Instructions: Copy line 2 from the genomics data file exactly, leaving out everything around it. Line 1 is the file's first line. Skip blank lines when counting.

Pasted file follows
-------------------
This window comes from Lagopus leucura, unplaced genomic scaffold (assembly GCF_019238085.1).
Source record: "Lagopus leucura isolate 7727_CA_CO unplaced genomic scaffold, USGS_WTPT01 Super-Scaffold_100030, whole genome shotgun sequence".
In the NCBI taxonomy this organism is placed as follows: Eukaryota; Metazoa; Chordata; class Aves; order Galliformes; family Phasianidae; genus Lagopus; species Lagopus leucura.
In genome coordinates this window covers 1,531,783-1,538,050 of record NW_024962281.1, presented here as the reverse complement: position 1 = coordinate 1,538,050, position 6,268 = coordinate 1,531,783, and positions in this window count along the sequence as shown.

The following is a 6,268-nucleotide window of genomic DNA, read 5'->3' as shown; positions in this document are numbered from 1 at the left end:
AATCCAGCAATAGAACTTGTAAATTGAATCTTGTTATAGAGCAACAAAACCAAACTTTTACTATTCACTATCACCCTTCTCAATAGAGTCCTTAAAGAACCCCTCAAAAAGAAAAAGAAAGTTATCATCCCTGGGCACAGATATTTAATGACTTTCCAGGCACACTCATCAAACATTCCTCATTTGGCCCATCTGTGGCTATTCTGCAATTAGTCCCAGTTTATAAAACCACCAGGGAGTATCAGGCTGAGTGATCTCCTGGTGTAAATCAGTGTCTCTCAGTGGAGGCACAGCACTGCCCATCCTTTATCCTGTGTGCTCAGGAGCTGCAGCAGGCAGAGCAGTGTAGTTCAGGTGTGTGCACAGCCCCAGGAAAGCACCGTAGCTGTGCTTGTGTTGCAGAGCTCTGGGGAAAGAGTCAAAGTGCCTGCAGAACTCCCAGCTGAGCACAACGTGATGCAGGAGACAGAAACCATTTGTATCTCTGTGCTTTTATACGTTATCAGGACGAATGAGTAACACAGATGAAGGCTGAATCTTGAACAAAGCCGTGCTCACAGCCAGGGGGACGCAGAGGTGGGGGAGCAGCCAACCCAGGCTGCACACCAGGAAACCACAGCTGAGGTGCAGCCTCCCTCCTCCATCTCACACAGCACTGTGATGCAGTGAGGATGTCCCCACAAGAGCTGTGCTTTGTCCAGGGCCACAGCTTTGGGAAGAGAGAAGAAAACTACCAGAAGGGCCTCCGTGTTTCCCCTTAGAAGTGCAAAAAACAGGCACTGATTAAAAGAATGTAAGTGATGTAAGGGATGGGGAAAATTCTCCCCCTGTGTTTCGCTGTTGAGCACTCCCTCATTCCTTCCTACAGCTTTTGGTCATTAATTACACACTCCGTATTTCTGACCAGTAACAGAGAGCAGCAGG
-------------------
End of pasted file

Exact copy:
Source record: "Lagopus leucura isolate 7727_CA_CO unplaced genomic scaffold, USGS_WTPT01 Super-Scaffold_100030, whole genome shotgun sequence".